Basic Neuroscience

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Can you name the names and functions of the different parts of the brain?

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HintAnswerExtra Info
Regions of RNA Used in Coding
Transmembrane Protein That Actively Transports IonsUse ATP
The Relative Inability of an Electrical Charge to MigrateRepresented by R, measured in Ohms
Water-LovingPolar
RNA-Synthesizing EnzymeBinds at Promoter
Outer Matter of the Brain
Brain and Spinal Chord
3-Dimensional Folding of a Polypeptide
Nervous System Within ANS'Fight or Flight'
Transport Along Microtubules
Transport from Soma to TerminalsTravels via kinesin 'feet' on microtubules
Grooves on the Surface of the Brain
Double-Stranded, Antiparallel Nucleotide Polymer
Branch Coming off the Soma that has 2 Types
Transmembrane Protein That Removes Intracellular Na and Concentrates Intracellular KUses energy in the form of ATP
Central Dogma Process Protein SynthesisFollows genetic instructions carried by mRNA
Stacks of Disc-Shaped MembranesUsed to wrap and package proteins
Stacks of Disc-Shaped Membrane
Neuron With 1 Neurite
Purple Stain Showing Cell BodiesDoesn't show anything other than location of cell bodies
Chemical Force that Makes Ions MoveDown the concentration gradient
Electrical Force that Makes Ions Move
Used to Calculate RMP
Glial Cell; Forms Myelin in PNSAsymmetrical; cleans up damage by guiding axons to re-grow and re-connect
Long Strands of Protein Within the NucleusContain DNA
Glial Cell; Secretes Cerebrospinal FluidLines the walls of the ventricles in the brain
Supporting Cells Glue vital to nervous system; 5 major types
Membrane Voltage Maintained by a Cell When not Generating Action PotentialsNeurons have one of -65mV
States That Nerves Can Only Carry Information Unidirectionally
Back Section of the BrainFirm, used for muscle control
Contained Within PNSControls breathing, heart rate, and digestion
HintAnswerExtra Info
Chemicals Released From Presynaptic NeuronsElicits a response in the postsynaptic neuron
Glial Cell; Nutritive and Support FunctionsStar-shaped and symmetrical; surround and isolate synapses; control fluid around neurons; clean up debris and fill area with glia
Transmembrane Protein That is Always Open for Transport
Glial Cell; Defensive Function; Protects against invading organisms
All Axons Have:An end; have vesicles that carry neurotransmitters
Makes Signals Travel Faster Down an AxonSticky-Notes wrapped around a pencil
Nerve Split Towards the Back of the Spinal CordCarries information from the body to the brain
Water-HatingNonpolar
Various Polypeptides Bonded Together to Form a Larger Protein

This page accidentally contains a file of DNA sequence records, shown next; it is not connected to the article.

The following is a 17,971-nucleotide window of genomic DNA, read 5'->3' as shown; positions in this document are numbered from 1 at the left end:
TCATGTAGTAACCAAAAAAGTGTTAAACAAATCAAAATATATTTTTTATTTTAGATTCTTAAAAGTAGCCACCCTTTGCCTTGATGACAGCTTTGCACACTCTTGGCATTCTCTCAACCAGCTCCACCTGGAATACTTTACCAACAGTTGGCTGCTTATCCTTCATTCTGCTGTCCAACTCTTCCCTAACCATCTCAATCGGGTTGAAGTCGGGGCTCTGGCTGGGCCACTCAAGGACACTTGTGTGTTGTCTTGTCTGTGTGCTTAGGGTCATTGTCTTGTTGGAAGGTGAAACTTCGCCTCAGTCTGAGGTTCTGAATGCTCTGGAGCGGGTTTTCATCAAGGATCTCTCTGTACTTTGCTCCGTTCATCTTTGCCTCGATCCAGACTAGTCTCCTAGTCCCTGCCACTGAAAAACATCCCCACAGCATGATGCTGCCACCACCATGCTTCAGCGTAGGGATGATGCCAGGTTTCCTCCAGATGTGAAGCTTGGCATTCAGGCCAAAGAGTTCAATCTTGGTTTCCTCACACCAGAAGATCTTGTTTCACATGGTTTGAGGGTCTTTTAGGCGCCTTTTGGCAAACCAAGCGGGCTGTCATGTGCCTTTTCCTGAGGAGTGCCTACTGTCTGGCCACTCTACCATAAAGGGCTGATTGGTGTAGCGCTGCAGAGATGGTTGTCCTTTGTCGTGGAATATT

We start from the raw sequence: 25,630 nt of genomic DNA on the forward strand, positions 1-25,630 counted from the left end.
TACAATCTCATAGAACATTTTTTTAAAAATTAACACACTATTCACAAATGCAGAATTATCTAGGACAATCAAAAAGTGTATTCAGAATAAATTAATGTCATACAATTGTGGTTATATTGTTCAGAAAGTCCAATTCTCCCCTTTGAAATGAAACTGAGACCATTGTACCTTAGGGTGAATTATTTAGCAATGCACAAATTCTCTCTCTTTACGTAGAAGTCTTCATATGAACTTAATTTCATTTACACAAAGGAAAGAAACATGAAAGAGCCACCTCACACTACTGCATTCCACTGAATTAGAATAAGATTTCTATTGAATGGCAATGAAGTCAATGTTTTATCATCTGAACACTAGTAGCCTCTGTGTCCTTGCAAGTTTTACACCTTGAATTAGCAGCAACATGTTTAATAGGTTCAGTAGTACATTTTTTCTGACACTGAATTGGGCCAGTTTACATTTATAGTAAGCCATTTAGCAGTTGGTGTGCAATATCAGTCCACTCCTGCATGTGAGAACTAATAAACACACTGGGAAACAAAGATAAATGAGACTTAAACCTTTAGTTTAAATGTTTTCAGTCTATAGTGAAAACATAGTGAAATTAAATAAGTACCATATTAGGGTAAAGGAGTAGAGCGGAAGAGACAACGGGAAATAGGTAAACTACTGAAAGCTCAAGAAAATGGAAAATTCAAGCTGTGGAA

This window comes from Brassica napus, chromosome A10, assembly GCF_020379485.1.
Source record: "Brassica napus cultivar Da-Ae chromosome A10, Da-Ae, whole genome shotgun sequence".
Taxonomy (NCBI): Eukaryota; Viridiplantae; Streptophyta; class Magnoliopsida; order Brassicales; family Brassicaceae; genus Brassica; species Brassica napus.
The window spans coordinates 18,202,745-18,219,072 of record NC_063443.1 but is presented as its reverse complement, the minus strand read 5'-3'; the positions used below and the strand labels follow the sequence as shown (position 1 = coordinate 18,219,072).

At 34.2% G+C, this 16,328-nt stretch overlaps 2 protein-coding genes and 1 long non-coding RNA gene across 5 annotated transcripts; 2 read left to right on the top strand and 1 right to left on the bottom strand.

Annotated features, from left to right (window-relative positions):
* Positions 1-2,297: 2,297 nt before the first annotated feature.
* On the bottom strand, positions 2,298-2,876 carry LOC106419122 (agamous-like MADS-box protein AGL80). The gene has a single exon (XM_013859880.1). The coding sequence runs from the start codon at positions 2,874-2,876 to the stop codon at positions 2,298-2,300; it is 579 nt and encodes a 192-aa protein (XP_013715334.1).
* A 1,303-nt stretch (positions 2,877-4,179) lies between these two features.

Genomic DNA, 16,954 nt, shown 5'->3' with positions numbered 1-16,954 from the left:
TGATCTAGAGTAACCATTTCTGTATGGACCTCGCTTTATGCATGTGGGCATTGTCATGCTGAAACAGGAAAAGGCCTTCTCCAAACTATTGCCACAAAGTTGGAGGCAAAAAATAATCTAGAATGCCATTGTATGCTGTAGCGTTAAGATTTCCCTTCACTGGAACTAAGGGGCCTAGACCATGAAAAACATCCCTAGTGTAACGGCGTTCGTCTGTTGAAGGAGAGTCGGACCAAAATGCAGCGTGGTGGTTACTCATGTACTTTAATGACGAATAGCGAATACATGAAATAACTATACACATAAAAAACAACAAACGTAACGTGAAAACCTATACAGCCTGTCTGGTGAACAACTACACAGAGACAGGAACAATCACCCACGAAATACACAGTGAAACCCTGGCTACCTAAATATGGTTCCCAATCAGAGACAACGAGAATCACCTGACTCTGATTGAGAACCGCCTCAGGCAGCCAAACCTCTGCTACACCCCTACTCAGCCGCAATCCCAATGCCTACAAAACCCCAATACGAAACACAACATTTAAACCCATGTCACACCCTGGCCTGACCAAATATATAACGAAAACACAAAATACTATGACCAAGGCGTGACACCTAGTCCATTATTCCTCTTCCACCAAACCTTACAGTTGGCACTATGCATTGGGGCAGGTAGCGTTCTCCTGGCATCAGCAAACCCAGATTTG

The Potential of the Cell at Which There is No Net Movement of Ions
Hollow Spaces Inside the Braincause muscles to move and contain fluid
Theory That Each Brain Cell is an Individual CellProposed by Cajal; neurons are separated by synapses
The Movement of Electrical ChargeRepresented by I (amps)
String of Polypeptides
Medium Cytoskeleton ComponentForm a lattice structure used for strength
Ohm's Law
Relative Ability of an Electrical Charge to Migrate from One Point to AnotherRepresented by g (Siemens, or S)
Neuron With 2 Neurites
Electrical Potential The force exerted on a charged particle
Bumps of the Surface of the Brain
String of Amino AcidsChain larger than 20 = a protein!
Transport from Dendrites to SomaTravels via chynein 'feet' on microtubules
Sections of DNA Containing Information Needed for Polypeptide Chains
Glial Cell; Forms Myelin Around Axons in Brain & Spinal CordAsymmetrical
Region of Contact Where a Neuron Transfers Info to Another Cell
ER Studded with Ribosomes Used for protein synthesis
An Even Distribution of the Charge Across a Molecule
Negatively Charged Atoms or Molecules
Coiling of a Polypeptide into an Alpha-Helix
'Antennae'; Receives Incoming Signals
Smallest Cytoskeleton ComponentMade of actin; forms a network beneath the cell membrane
HintAnswerExtra Info
Take in mRNA and Synthesize ProteinEither free-floating or associated with Rough ER
Contained Within PNSControls sensation and motion
Neuron With 3 or More Neurites
Produce ATPFats, carbs, proteins, and oxygen go in; ATP comes out
Theory That Brain Cells are a Continuous MassProposed by Golgi (he was wrong)
Nervous System Within ANS'Rest and Digest'
Central Dogma Process of RNA SynthesisInitiated at the promoter region; stopped at the terminator region
Front Section of the Brainsoft and squishy, controls sensory information
Positively Charged Atoms or Molecules
Very Deep Groove
Little Membrane Balloons (Organelle)Used to transport proteins
Cellular Fluid Within the Neuron
The Wires that Carry Neuron OutputBundles of fibers that make up nerves; variances in diameter affect speed of transfer
All Axons Have:A beginning
Silver Stain Showing Entire Cell Body and Neurites
Specialized Gap Between NeuronsWhere 2 neurons communicate
Membrane Formed by Hydrophobic Tails and Hydrophilic HeadsForms a barrier to water-soluble ions
The Regions of a Primary RNA Transcript Not Used to Code Protein
Nerve Split Towards the Front of the Spinal CordCarries information from the brain to the body
Used to Calculate Equilibrium Potential
Process or Intron Removal
An Unequal Distribution of the Charge Across a Molecule
Process of Destroying Pieces of Brain Tube Led to discovery of different sections of the brain
Inner Matter of the Brain
Largest Cytoskeleton ComponentThick hollow pipes made of tubulin; used for transport
All Axons Have:A middle
Structure of NeuronProtein strands that give the neuron shape; has 3 parts
Wires Made of Bunches of Fibers
Transmembrane Protein That is Gated or Non-Gated
All Nervous Tissues(i.e. everything else)

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